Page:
The Carillon - ONLINE EDITION
By: Grant Burr
Posted: 04/9/2017 9:00 AM
The world religions class at Green Valley School has no final exam but it does have a final assignment. Students are required, at a minimum, to attend at least one service at a faith group different than their own.
Have you heard the one about the Grunthal student that walks into the Buddhist temple?
Actually, there’s no punch line. In fact, it’s more of a regular occurrence than you might think and all as a result of some inquisitive GVS students from almost a decade ago.
"I have enough of them that go to certain places often enough where I know that at the Buddhist temple I have students that go there and the first thing people there say is, ‘Oh, you’re from that class in Grunthal," said teacher Michael Zwaagstra.
In 2008, Zwaagstra was in the midst of teaching a Grade 10 American history course when it touched on the history of the Mormon church. Zwaagstra said the group of students became very interested with the particular topic of Mormonism.
"We can talk about it a little bit more but I can’t focus too much on it because this is a broader American history class," he recalled telling them.
The students weren’t to be easily deterred and asked if he would ever consider teaching a course in which students could learn about different religions. Zwaagstra, who will tell you he always loves a good debate, was convinced. That same day, Zwaagstra says he pitched the idea of a world religions course to then-principal Rick Ardies, who challenged him to create a proposal. A few approvals later and the course was added to a multitude of school-initiated courses approved by the province for instruction at individual schools.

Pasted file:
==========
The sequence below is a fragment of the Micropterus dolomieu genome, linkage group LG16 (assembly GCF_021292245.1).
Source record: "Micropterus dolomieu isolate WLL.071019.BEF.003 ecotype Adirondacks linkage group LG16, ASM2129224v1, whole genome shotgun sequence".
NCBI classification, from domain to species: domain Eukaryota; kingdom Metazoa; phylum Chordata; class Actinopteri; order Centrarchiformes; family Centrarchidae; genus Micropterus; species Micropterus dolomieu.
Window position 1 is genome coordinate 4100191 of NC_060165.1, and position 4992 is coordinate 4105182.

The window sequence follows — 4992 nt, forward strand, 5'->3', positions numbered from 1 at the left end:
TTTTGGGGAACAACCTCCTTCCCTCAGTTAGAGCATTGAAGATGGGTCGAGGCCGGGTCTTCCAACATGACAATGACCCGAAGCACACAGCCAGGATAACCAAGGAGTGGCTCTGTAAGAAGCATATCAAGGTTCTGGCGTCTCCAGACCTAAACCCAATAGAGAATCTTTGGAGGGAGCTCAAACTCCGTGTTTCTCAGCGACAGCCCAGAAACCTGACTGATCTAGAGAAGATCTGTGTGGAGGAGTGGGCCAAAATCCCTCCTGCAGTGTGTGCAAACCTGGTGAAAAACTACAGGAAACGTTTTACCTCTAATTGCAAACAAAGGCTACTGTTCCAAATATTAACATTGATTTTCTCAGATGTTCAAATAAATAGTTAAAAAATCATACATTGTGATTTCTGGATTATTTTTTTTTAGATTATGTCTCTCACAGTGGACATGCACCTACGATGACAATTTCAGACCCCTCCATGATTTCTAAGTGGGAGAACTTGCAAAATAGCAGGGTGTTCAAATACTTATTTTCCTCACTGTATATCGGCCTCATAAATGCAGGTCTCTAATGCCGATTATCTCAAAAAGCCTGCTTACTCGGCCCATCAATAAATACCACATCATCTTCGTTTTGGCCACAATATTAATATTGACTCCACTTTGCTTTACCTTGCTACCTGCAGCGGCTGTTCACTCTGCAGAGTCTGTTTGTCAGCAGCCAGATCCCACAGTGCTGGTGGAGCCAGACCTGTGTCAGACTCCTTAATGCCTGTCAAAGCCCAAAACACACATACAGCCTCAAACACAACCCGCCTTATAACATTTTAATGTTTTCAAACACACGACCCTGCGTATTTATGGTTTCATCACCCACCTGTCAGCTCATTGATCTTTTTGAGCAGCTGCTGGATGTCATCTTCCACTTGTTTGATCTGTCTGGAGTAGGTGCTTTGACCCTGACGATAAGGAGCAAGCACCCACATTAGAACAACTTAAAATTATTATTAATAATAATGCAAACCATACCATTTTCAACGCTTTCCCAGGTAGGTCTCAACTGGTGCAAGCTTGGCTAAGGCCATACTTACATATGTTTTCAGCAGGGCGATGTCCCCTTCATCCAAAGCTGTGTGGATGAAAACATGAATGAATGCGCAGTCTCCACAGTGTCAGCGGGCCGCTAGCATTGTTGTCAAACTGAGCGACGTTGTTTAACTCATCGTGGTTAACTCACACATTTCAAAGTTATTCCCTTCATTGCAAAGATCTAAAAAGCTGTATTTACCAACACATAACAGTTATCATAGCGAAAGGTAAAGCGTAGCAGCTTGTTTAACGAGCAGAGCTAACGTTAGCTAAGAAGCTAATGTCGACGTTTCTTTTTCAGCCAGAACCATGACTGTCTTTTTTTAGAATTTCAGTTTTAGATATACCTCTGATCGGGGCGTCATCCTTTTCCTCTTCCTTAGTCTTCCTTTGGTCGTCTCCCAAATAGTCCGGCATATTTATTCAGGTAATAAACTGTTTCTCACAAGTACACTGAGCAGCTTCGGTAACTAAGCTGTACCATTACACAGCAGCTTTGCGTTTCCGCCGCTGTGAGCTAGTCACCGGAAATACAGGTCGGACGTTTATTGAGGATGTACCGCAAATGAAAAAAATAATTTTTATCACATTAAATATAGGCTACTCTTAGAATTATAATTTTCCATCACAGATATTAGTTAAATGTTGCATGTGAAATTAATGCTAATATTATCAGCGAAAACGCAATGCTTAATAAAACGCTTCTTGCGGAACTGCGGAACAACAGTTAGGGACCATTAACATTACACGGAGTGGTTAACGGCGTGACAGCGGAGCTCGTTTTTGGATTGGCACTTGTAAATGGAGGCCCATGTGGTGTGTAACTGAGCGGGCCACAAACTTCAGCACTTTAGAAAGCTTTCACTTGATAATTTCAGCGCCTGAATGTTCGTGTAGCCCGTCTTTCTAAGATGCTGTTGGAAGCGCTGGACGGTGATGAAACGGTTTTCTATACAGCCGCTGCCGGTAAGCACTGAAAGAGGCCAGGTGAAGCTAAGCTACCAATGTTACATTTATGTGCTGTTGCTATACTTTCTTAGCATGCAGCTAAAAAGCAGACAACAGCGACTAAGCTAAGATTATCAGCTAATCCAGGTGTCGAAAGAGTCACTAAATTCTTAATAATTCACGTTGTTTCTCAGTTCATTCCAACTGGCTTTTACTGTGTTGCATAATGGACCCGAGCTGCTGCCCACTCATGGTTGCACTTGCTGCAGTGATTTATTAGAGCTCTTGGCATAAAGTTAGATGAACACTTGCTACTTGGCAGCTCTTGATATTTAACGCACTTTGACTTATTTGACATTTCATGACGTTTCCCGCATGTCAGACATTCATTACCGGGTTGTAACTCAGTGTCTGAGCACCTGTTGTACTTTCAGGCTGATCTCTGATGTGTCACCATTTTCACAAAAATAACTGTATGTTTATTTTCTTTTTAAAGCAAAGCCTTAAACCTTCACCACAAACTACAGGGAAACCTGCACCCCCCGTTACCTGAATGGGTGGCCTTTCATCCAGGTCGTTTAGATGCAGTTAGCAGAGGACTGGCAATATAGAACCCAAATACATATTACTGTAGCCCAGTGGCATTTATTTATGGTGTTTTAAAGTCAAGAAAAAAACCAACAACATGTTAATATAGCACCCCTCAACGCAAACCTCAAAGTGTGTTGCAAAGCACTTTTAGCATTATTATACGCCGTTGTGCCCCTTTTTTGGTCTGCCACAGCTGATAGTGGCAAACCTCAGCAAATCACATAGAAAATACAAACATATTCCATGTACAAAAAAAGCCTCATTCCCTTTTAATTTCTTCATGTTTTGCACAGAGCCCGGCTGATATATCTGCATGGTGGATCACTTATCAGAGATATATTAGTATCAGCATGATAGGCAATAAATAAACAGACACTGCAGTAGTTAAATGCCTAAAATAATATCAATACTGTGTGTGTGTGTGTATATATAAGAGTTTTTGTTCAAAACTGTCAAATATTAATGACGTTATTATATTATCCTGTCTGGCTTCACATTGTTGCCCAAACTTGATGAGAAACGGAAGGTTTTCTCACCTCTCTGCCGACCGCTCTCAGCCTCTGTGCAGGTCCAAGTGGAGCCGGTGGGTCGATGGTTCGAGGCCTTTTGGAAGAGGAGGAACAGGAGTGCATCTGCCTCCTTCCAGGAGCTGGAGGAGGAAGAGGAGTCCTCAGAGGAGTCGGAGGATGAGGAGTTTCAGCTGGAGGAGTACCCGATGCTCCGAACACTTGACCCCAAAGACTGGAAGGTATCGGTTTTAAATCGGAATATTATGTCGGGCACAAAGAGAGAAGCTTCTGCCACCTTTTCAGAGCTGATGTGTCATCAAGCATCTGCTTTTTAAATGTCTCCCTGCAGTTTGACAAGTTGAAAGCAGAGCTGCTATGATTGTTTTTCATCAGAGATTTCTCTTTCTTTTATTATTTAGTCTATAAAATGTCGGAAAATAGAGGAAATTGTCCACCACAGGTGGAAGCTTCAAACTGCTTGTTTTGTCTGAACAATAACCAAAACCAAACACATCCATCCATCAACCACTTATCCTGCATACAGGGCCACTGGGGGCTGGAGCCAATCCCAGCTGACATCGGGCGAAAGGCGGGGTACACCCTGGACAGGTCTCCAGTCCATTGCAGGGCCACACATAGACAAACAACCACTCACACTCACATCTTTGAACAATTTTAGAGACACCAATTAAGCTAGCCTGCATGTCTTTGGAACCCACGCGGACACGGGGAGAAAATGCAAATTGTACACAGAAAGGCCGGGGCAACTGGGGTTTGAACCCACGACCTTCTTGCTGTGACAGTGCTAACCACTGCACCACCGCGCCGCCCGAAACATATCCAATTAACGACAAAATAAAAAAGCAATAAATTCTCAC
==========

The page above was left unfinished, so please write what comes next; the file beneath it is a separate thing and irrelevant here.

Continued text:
In 2010, Zwaagstra welcomed his first batch of students into the Grade 12 course, including many familiar faces.
"That was the year those Grade 10 students, who really wanted a course like this, were in Grade 12," he said.
It’s a popular pick for a course if you are in Grade 12 at Green Valley School. Twenty-four students took the course that first year. Today, Zwaagstra said it’s fairly typical for 45-50 students to take the course-a large percentage of the school’s entire Grade 12 program.
"Some come in with strong religious convictions, some don’t, some are still thinking, some are undecided…overwhelmingly the reason they come in is that they are interested in the topic," he said.
Though a community like Grunthal might be viewed as a predominantly Christian community, Zwaagstra said there has been huge support from parents for students learning about different religions.
"The point of the course is not to make students change their perspectives, absolutely not," said Zwaagstra.
"These other ideas are out there. Should we know what they are? Yes, we should know what they are. That’s not a statement on should we change what our views are. That’s up to people themselves whether their views are going to change or not or move in another direction. I’m not here to make people think differently. I’m here to help them think."
Now, he’s helping to turn instruction on world religions into a potential elective course for every public high school in the province.